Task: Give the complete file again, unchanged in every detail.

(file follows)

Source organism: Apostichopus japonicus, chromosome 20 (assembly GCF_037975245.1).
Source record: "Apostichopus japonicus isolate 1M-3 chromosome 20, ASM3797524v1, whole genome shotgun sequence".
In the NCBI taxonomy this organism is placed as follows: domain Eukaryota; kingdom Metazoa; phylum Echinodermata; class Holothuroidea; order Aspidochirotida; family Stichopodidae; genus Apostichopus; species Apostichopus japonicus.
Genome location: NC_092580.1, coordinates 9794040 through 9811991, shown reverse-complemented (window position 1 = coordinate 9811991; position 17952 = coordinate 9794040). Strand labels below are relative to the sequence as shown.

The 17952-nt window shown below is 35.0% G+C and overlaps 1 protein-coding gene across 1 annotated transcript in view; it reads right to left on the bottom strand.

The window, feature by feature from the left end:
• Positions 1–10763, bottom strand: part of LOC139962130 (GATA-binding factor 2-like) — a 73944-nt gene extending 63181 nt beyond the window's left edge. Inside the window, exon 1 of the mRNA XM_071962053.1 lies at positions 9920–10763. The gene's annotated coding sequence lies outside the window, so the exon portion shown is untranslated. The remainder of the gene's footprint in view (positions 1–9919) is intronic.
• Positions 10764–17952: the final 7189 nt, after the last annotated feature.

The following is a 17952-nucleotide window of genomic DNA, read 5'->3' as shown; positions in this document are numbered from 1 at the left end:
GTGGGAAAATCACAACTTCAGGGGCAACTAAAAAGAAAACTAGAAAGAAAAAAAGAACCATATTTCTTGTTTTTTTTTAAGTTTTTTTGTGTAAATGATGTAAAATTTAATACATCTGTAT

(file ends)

Source organism: Apostichopus japonicus, chromosome 20 (assembly GCF_037975245.1).
Source record: "Apostichopus japonicus isolate 1M-3 chromosome 20, ASM3797524v1, whole genome shotgun sequence".
In the NCBI taxonomy this organism is placed as follows: domain Eukaryota; kingdom Metazoa; phylum Echinodermata; class Holothuroidea; order Aspidochirotida; family Stichopodidae; genus Apostichopus; species Apostichopus japonicus.
Genome location: NC_092580.1, coordinates 9794040 through 9811991, shown reverse-complemented (window position 1 = coordinate 9811991; position 17952 = coordinate 9794040). Strand labels below are relative to the sequence as shown.

The 17952-nt window shown below is 35.0% G+C and overlaps 1 protein-coding gene across 1 annotated transcript in view; it reads right to left on the bottom strand.

The window, feature by feature from the left end:
• Positions 1–10763, bottom strand: part of LOC139962130 (GATA-binding factor 2-like) — a 73944-nt gene extending 63181 nt beyond the window's left edge. Inside the window, exon 1 of the mRNA XM_071962053.1 lies at positions 9920–10763. The gene's annotated coding sequence lies outside the window, so the exon portion shown is untranslated. The remainder of the gene's footprint in view (positions 1–9919) is intronic.
• Positions 10764–17952: the final 7189 nt, after the last annotated feature.

The following is a 17952-nucleotide window of genomic DNA, read 5'->3' as shown; positions in this document are numbered from 1 at the left end:
GTGGGAAAATCACAACTTCAGGGGCAACTAAAAAGAAAACTAGAAAGAAAAAAAGAACCATATTTCTTGTTTTTTTTTAAGTTTTTTTGTGTAAATGATGTAAAATTTAATACATCTGTAT